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New data shows 2020 was worst year for economy since WWII era

Annual GDP of -3.5% may not sound that awful, but 2020 was the worst for economic growth since immediate aftermath of World War II.
Image: FILE PHOTO: Shoppers carry bags of purchased merchandise at the King of Prussia Mall, United States' largest retail shopping space, in King of Prussia
Shoppers at the King of Prussia Mall in Pennsylvania, the largest retail shopping space in the U.S., on Dec. 8, 2018.Mark Makela / Reuters file

There are a great many reasons 2020 was a disastrous year, but among them was the economic recession. This morning, as CNBC reported, we got a better sense of just how rough it was.

Gross domestic product, or the sum of all goods and services produced, increased at a 4% pace in the fourth quarter, slightly below the 4.3% expectation from economists surveyed by Dow Jones. Thursday's report was the Commerce Department's initial estimate of growth for the quarter.... In the Commerce report, the annualized pace closed out a 2020 that saw GDP overall decline 3.5% for the full year.

Annual GDP of -3.5% may not sound that awful -- in fact, it's a bit better than many expected last spring -- but 2020 was the worst for economic growth since immediate aftermath of World War II.

As for the fourth quarter in particular -- October through December of last year -- 4% annualized growth was a little short of expectations, and it was much smaller than the 33.4% growth from the previous quarter, when businesses started recovering from the collapse in the spring.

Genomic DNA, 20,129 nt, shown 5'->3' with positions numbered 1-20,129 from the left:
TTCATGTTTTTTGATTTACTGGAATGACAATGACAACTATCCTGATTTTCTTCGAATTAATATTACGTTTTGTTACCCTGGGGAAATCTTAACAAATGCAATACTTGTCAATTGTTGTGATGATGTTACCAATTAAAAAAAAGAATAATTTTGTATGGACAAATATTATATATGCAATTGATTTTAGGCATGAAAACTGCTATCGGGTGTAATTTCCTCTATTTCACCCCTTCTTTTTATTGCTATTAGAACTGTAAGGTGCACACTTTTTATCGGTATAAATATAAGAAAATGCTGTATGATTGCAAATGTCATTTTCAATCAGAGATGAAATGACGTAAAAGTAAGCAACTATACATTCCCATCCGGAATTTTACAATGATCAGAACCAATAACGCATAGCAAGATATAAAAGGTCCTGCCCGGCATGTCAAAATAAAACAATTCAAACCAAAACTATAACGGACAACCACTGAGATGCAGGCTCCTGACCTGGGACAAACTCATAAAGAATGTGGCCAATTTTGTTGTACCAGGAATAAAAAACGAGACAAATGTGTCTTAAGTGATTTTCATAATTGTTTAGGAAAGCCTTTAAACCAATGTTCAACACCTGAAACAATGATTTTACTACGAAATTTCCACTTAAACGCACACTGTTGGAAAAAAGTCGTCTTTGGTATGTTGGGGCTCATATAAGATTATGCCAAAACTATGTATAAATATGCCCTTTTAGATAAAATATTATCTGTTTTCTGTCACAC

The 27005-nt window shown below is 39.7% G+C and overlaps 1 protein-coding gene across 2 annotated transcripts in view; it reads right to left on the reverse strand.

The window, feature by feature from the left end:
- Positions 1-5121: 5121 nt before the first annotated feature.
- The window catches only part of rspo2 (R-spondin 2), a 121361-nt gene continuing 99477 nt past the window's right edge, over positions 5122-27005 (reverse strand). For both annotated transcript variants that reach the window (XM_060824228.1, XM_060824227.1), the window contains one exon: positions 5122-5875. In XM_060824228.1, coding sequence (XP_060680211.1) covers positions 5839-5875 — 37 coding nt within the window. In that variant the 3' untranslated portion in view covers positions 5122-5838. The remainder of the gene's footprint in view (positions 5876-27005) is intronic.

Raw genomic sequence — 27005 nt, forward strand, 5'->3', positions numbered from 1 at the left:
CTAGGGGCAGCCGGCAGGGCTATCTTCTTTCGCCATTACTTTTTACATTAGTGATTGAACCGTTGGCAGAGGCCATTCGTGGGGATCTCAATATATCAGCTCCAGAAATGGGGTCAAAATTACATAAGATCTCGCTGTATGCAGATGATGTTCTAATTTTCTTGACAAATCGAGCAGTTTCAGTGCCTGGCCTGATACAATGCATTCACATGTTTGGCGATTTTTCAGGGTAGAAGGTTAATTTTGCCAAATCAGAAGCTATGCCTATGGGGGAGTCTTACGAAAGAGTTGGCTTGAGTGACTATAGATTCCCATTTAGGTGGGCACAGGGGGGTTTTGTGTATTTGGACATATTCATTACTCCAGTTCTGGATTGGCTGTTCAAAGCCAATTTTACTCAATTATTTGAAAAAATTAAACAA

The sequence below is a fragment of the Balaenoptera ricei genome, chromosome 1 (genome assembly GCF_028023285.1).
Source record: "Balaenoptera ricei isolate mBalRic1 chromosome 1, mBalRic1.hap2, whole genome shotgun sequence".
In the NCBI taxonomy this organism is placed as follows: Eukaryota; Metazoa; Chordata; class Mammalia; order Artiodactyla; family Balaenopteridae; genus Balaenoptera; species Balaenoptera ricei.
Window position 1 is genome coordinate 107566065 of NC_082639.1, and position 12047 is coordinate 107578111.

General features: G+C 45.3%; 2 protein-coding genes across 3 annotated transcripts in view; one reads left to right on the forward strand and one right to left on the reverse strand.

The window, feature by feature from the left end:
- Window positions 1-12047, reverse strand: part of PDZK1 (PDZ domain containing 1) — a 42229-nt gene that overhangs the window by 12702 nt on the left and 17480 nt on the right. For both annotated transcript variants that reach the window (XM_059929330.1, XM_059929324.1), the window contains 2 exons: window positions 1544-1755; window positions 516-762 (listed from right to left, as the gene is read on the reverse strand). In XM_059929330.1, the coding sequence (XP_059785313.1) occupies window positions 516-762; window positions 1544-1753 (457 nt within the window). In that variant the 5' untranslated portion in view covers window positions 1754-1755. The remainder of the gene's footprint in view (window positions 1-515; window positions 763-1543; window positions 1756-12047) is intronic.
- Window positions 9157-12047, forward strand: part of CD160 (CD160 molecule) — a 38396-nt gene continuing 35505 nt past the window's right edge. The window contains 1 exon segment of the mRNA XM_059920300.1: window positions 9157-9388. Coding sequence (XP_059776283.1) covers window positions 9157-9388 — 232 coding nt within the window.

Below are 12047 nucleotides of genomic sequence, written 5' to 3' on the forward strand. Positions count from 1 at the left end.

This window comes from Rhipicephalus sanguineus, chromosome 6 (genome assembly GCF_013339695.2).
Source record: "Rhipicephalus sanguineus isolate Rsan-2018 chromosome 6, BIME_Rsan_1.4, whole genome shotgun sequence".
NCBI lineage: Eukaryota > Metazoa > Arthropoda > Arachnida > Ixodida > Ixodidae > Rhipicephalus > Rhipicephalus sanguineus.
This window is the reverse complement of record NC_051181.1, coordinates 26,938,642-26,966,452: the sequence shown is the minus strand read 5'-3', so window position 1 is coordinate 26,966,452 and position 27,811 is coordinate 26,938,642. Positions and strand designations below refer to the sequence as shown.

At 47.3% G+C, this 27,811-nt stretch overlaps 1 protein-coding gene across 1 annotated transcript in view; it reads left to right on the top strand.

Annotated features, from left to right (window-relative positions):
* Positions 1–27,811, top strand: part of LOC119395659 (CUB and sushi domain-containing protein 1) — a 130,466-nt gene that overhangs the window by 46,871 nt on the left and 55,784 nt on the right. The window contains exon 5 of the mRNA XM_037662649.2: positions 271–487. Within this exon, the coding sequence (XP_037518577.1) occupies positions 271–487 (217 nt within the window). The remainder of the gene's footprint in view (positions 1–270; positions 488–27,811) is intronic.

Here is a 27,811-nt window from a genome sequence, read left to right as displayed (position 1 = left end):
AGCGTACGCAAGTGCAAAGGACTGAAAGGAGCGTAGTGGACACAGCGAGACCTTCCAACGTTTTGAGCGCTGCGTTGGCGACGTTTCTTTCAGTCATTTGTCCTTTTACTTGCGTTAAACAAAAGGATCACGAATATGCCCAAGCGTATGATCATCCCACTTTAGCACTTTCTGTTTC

A New York Times report added, "Looking at the quarter as a whole obscures the full extent of the slump: Many analysts believe economic output declined outright in November and December, as rising coronavirus cases and waning government aid led consumers to pull back on spending and forced businesses to shut down, in some cases for good. Personal income actually fell in the fourth quarter."

The relief package approved a month ago is expected to make a positive difference, but it was designed as a temporary measure, and the economic hole the United States is in remains deep. It's why Democrats are now moving forward with a new, more ambitious economic aid plan now, with the intention of passing a bill over the next month or so.

Watch this space.

Postscript: It's worth clarifying that today's 4% quarterly figure refers to growth at an annualized rate, which is the standard way of reporting the data. In other words, if we saw 12 months of economic activity like what we saw in the fourth quarter, the economy would grow by roughly 4%.

That said, no one seriously believes we will see 12 months like the last three, which is why you'll likely see some focus today on a different figure: 1% growth, which reflects the change between the third and fourth quarters.